The starter home sector is faring worse than the housing market as a whole, according to a recent report by Trulia.
Despite overall housing inventory being up 3.3 percent, starter home inventory decreased 14.2 percent from last year to this year. Meanwhile, inventory for premium homes rose 13.3 percent.
Starter homes also had a higher price increase than any other housing segment. The median list price for starter homes increased 9.6 percent, while trade-up homes increased 7.5 percent and premium homes increased 5.2 percent.
The portion of income needed to buy a starter home rose 4.2 percentage points from last year, up to 41.2 percent. Financial experts recommend no more than 30 percent of income be dedicated to a mortgage. The portion of income for trade-up homes rose from 24.7 percent to 26.9 percent, and for premium homes rose from 13.5 percent to 14.6 percent.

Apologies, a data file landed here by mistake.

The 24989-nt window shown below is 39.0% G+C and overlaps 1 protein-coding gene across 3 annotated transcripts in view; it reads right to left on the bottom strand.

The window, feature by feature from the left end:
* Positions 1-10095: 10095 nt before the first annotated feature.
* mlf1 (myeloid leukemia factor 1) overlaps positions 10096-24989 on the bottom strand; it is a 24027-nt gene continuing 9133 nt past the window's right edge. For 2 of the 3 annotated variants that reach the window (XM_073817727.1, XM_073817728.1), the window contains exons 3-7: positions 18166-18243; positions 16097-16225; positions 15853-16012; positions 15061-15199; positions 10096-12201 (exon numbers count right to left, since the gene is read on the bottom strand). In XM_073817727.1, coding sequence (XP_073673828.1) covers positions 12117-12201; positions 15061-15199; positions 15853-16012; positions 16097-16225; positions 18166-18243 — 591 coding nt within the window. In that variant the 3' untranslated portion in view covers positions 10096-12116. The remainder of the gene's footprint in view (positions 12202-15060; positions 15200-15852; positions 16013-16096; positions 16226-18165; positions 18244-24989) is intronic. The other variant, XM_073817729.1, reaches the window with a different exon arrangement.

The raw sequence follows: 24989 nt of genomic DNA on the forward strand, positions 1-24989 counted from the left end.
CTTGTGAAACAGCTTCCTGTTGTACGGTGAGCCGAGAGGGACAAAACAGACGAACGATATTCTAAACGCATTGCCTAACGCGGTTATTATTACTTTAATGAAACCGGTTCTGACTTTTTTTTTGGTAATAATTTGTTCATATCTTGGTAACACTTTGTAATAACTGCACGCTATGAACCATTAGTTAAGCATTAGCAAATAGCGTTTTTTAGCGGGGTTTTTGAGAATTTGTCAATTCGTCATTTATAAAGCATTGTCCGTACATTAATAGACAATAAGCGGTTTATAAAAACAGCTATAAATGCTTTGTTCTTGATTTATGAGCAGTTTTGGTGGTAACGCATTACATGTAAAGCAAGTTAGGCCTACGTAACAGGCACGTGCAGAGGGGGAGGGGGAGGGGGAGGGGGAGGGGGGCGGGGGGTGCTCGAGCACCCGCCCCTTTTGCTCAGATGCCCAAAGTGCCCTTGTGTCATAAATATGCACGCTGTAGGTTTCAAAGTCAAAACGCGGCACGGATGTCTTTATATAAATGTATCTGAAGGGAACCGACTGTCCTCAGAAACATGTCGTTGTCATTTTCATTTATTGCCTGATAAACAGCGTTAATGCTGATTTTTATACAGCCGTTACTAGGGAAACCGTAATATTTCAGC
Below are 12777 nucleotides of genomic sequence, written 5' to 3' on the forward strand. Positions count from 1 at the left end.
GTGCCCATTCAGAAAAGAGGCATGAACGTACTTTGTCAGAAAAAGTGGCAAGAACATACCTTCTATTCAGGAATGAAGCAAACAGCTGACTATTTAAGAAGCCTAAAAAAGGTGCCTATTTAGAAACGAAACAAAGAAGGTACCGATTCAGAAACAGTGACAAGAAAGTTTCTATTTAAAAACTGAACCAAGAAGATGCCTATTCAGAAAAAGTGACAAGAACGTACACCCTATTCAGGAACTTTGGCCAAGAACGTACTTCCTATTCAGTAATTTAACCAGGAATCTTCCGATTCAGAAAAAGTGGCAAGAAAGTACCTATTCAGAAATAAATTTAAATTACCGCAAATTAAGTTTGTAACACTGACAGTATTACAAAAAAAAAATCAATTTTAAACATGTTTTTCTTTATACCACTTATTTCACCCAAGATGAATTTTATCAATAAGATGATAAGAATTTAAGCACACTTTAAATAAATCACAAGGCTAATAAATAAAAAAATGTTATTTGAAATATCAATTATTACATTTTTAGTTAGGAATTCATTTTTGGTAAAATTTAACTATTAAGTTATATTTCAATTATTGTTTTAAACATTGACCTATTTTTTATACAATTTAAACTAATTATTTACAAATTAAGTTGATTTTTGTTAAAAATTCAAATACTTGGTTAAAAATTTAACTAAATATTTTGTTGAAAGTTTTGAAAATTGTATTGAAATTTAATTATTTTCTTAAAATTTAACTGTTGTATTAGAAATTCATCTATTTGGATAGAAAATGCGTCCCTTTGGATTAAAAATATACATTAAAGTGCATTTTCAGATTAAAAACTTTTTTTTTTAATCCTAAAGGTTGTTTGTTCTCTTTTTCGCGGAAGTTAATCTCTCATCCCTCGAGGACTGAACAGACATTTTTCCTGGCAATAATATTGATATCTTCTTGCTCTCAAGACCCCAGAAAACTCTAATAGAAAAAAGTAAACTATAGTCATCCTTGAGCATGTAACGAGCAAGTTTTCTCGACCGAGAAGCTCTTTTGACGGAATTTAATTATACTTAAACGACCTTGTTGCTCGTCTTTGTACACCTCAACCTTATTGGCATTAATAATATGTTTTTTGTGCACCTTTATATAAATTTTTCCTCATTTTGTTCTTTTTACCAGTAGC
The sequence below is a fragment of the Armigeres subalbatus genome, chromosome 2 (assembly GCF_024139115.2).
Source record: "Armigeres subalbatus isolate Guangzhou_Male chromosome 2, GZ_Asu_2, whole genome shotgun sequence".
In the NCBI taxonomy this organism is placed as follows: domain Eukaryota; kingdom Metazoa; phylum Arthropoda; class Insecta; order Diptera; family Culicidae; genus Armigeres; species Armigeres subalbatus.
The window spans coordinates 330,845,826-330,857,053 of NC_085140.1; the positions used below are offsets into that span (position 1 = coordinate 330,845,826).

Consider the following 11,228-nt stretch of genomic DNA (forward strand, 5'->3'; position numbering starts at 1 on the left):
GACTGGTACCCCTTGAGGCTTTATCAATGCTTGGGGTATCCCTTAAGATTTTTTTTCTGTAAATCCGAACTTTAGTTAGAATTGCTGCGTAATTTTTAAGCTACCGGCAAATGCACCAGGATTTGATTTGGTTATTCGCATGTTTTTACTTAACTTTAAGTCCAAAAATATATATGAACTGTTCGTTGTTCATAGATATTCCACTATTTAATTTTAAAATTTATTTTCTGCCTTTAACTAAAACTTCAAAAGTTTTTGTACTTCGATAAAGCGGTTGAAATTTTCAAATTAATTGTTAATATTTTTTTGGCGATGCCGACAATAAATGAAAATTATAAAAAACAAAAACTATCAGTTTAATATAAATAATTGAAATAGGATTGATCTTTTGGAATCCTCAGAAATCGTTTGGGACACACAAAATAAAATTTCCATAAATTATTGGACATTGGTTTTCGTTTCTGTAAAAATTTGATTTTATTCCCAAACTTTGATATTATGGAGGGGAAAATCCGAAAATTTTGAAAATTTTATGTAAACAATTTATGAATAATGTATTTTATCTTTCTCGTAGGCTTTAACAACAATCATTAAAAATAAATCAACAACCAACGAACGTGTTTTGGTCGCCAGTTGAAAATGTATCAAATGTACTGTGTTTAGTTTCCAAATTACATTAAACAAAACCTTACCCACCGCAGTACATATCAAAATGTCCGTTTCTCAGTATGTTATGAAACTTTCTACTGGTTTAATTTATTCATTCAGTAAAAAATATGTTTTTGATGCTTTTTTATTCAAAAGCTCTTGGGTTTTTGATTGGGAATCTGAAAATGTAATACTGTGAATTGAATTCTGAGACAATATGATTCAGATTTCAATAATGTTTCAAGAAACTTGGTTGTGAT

In addition to price hikes and inventory wanes, the quality of starter homes is also in decline, with the average starter home being 53.3 years old — nine years older than the average starter home in 2012.
Starter homes also average 2 percent less square footage than in 2012, despite higher price point homes having an 8.6 percent increase in average square footage. The average square footage of a starter home in 2012 was 1,211, while today the average is 1,187.
Fixer-uppers make up 11.2 percent of the current starter home market, up from 10.3 percent in 2012. Among all housing segments, fixer-uppers decreased by 0.6 percent to a total of 4.8 percent.
While 2017 was the best year for homebuilding since 2007, the starter home segment has yet to see the benefits. “Starter home buyers are facing a perfect storm of the lowest inventory, the highest prices and the lowest levels of affordability among all housing segments,” Cheryl Young, senior economist at Trulia, said in her post.
|2018 Q1 Median List Price||2018 Q1 Share||2018 Q1 Inventory||% of Income Needed to Buy Median Price Home||% Change in Median List Price Q1 2017 to Q1 2018||% Change in Inventory Q1 2017 to Q1 2018|